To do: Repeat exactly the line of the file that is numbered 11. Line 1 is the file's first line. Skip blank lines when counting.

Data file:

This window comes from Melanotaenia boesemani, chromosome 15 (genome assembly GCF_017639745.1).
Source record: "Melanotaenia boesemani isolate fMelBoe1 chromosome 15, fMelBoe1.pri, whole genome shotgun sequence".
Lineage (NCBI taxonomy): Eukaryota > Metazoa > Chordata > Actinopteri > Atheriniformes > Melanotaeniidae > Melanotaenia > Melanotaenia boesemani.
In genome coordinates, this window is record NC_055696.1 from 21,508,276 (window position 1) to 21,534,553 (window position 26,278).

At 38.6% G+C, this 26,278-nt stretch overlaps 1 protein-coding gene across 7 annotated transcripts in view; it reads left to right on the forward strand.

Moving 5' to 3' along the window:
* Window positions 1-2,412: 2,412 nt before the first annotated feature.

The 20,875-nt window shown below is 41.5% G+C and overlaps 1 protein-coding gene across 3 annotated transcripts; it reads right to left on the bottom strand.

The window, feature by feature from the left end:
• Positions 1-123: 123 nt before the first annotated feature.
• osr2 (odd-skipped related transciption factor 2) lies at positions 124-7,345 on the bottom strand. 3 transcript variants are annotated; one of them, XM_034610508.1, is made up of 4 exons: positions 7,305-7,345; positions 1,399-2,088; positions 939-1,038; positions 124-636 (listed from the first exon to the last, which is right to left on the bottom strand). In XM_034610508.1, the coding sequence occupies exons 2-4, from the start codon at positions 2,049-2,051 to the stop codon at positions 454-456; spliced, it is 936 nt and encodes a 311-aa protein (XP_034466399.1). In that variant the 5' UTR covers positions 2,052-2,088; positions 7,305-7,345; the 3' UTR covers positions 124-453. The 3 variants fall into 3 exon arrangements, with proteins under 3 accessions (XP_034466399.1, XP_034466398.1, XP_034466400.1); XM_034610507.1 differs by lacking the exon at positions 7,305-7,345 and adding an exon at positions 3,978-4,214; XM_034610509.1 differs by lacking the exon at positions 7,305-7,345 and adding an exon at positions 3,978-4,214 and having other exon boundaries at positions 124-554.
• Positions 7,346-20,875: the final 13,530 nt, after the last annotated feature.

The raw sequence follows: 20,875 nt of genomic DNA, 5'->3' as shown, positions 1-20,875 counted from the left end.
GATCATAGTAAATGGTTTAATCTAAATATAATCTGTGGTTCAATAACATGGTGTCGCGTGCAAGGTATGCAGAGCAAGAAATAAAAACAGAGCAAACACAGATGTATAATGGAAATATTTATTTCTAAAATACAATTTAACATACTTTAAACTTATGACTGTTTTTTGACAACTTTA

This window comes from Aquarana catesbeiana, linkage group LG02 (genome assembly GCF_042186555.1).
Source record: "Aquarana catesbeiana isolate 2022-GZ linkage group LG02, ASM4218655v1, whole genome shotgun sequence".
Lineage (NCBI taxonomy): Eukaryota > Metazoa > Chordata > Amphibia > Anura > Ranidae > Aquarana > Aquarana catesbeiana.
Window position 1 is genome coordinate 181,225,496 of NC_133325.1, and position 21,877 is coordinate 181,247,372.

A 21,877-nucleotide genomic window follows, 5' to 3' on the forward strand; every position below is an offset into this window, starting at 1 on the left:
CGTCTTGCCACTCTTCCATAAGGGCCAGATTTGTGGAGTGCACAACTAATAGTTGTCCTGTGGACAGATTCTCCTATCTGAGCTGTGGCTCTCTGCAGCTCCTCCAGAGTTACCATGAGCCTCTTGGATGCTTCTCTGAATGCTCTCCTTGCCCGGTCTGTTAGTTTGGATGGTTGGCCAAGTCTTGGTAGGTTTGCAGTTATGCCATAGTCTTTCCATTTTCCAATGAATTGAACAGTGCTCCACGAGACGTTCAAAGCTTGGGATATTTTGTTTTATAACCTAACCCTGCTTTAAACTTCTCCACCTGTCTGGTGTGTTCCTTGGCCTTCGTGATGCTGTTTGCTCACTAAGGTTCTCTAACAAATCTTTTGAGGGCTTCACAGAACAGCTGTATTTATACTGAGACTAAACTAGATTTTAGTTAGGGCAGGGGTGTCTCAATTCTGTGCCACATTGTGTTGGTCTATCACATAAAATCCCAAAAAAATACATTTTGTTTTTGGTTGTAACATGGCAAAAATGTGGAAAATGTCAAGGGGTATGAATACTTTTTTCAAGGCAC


• osr2 (odd-skipped related transciption factor 2) lies at positions 124-7,345 on the bottom strand. 3 transcript variants are annotated; one of them, XM_034610508.1, is made up of 4 exons: positions 7,305-7,345; positions 1,399-2,088; positions 939-1,038; positions 124-636 (listed from the first exon to the last, which is right to left on the bottom strand). In XM_034610508.1, the coding sequence occupies exons 2-4, from the start codon at positions 2,049-2,051 to the stop codon at positions 454-456; spliced, it is 936 nt and encodes a 311-aa protein (XP_034466399.1). In that variant the 5' UTR covers positions 2,052-2,088; positions 7,305-7,345; the 3' UTR covers positions 124-453. The 3 variants fall into 3 exon arrangements, with proteins under 3 accessions (XP_034466399.1, XP_034466398.1, XP_034466400.1); XM_034610507.1 differs by lacking the exon at positions 7,305-7,345 and adding an exon at positions 3,978-4,214; XM_034610509.1 differs by lacking the exon at positions 7,305-7,345 and adding an exon at positions 3,978-4,214 and having other exon boundaries at positions 124-554.